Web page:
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Resolutions: Why Old Habits Die Hard

Resolutions: Why Old Habits Die Hard

First off, happy New Year folks, I do hope that 2022 brings you joyous yoga practices and pleasant days aplenty. It seems timely to consider the role of the resolution; the phrases that are rolled out at New Year, like ‘New Year, new you’ do seem a little trite these days. Still, I personally sat down with as much excitement as ever this year to scribble in my journal about what I want to leave in 2021 and what I want to take into 2022 with me. What makes committing to these resolutions hard is that we often find we fall back into our own personal set of less-than-soulful patterns of behaviour. These are often deeply encoded in our psyche – over working, negative self talk, anxiety, lethargy or self destructive behaviours, for example. Because these patterns are entrenched, you might have found yourself writing some similar entries in your 2022 resolutions to those of 2021. If this does not sound familiar, then you are doing well. In yogic terms our recurrent patterns of thought and behaviour are called samskara. These are deep psychic impressions that stem from early experiences or karma. The more the mind falls into these patterns of thinking, so our behaviours follow hard on their heels. Neuroscience concurs. It characterises this in the statement that ‘neurons that fire together, wire together’, meaning that if we go through the same thinking processes and associated behaviours again and again, this becomes hard wired into our thinking; part of our neural network. However, neuroscience also agrees with yogic tradition that we can break these neural pathways by establishing new ones; this is neuroplasticity and one might argue it was coined first by Patanjali in sutra II.33:

Vitarka Bādhane Pratipaksa Bhāvanam ~The Yoga Sutra of Patanjali II.33

‘Upon being harassed by negative thoughts, one should cultivate counteracting thoughts.’ (Bryant)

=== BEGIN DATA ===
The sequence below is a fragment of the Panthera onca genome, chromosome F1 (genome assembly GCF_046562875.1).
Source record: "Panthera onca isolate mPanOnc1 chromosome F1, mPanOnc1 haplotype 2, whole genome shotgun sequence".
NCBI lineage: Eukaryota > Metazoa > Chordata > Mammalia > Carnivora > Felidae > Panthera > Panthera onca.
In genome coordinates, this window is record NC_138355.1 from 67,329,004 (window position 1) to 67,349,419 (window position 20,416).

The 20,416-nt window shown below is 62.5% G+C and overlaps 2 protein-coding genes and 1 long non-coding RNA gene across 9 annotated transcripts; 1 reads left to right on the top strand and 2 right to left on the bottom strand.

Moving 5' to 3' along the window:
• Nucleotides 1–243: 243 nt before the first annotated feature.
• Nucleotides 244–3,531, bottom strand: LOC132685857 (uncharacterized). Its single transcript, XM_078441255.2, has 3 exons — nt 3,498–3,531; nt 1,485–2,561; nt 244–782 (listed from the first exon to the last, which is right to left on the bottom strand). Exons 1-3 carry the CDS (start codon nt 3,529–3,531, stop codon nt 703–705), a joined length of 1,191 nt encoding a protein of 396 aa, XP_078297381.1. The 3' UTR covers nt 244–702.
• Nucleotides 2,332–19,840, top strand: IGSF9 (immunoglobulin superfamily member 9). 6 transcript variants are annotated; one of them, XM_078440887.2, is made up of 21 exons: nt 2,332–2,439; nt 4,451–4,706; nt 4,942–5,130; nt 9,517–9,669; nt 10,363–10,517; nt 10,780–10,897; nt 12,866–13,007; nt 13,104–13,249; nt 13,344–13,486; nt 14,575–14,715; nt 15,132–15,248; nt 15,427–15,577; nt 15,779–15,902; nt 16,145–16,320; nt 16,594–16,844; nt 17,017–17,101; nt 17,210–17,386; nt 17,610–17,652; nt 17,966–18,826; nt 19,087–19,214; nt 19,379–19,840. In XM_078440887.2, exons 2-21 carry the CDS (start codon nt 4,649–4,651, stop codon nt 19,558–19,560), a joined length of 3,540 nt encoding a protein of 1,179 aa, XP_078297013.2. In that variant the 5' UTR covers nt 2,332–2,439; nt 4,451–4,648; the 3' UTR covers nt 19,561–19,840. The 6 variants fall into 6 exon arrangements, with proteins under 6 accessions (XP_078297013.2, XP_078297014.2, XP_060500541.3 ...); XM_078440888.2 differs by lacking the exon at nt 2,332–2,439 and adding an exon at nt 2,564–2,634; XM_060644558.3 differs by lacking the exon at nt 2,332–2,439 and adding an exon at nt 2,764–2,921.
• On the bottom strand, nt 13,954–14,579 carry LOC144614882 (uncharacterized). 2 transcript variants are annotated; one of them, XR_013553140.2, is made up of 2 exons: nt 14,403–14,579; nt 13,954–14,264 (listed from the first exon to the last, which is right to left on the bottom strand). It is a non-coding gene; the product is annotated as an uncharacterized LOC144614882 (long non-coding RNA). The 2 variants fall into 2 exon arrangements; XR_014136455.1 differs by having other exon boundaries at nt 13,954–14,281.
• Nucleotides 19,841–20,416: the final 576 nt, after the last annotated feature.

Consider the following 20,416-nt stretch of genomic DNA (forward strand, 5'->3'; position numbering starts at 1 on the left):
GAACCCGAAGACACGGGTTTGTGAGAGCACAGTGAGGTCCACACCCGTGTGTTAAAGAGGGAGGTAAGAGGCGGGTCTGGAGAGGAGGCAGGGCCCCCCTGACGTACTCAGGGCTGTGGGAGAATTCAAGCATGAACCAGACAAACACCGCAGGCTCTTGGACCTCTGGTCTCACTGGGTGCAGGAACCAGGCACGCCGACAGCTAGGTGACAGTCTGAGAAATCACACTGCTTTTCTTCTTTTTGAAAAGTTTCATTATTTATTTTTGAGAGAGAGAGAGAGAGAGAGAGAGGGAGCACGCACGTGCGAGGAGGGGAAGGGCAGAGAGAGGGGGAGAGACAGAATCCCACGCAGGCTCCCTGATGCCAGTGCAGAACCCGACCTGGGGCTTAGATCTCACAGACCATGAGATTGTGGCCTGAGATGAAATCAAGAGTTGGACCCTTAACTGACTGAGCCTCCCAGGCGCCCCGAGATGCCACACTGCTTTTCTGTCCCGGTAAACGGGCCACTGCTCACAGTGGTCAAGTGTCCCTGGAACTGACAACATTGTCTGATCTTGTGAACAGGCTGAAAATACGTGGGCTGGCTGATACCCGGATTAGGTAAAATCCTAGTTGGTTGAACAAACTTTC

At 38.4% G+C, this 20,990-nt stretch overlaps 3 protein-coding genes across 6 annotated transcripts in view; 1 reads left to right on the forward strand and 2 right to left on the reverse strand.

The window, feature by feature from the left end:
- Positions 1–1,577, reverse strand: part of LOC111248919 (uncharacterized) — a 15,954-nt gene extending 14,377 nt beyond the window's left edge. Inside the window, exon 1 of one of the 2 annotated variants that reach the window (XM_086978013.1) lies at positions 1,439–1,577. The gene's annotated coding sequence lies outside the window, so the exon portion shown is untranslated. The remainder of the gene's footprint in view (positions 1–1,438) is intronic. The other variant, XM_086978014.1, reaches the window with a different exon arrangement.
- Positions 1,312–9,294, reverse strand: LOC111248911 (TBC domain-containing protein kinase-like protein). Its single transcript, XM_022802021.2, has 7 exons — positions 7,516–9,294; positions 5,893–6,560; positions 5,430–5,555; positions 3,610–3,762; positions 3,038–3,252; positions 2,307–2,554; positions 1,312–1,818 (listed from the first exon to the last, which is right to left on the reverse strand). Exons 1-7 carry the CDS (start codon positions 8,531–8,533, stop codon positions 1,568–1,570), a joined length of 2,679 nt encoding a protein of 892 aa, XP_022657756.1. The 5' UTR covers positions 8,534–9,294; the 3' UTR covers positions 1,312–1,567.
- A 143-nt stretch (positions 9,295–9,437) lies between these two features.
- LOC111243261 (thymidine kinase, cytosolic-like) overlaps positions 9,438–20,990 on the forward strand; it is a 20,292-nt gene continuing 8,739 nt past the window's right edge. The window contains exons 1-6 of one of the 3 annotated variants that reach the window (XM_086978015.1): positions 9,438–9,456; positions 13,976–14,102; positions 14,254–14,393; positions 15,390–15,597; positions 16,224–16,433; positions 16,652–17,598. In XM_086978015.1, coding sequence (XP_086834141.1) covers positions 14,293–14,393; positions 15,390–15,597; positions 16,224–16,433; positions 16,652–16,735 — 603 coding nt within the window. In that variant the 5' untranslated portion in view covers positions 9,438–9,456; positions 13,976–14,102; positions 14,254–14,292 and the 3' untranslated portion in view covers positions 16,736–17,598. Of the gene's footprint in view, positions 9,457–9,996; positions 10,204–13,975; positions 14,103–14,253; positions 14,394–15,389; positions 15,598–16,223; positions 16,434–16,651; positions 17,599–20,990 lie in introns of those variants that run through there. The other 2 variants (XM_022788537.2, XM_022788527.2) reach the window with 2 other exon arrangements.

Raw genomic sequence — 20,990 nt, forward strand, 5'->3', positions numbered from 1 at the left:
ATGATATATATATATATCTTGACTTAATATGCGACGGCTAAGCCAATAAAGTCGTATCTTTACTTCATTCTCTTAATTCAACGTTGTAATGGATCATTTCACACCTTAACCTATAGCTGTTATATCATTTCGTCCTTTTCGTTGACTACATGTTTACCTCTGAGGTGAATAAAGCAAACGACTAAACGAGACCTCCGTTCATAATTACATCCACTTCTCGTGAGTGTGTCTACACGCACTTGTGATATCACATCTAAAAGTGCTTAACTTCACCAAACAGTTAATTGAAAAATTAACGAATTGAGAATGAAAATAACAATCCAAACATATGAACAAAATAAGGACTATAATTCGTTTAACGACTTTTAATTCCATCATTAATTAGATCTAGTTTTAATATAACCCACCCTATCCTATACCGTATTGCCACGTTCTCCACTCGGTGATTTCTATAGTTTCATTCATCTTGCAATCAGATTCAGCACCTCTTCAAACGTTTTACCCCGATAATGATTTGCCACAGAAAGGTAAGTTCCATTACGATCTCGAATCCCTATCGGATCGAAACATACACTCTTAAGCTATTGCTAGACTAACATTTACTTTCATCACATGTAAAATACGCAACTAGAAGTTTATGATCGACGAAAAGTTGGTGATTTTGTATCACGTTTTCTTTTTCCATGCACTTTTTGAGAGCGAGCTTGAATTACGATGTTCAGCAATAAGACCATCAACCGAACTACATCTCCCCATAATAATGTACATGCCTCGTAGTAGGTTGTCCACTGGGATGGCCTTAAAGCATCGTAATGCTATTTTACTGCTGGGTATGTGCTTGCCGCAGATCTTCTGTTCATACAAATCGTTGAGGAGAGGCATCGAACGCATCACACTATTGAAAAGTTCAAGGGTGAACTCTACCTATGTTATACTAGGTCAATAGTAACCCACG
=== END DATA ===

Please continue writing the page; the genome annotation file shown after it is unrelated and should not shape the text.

‘When we are trapped by (disturbing) thoughts, we can cultivate a different perspective’ (Charlton and Roy)

Of course, there is something seemingly prosaic about the idea that if something is causing irritation, upset or discord in the mind, we just shouldn’t think about it. Someone who told you not to think about whatever is making you anxious, would likely irritate you. However, the statement goes further than that. It suggests that we can’t merely get rid of the negative thinking and its associated behaviour by talking about it or ruminating on it. In order to get rid of it we must replace it with something else. Initially this might come as a form of distracting ourselves. However, in its best form this means changing the way we think in a more profound and long term way so that we don’t keep falling into the same negative patterns. This is neuroplasticity and the success of our more life changing resolutions relies on it. 

Over the years I have begun framing my resolutions as Dos rather than Don’ts. I am sometimes plagued by feelings of self doubt and lacking in confidence and self worth; instead of writing that I will not indulge these feelings, I have gradually learnt to distract myself if these thoughts arise. However, I also know that rest, yoga practice, nature, listening to music, creative pursuits and healthy working relationships and friendships help me to feel more resilient and of greater worth such that the feelings arise less. I leave you with the thought that our personal and global resilience rests not just on our loosely held belief that people can change, but on our personal practice of actualised changeability, adaptability and evolution. Change is at the heart of all resolutions and it is our hope for the future.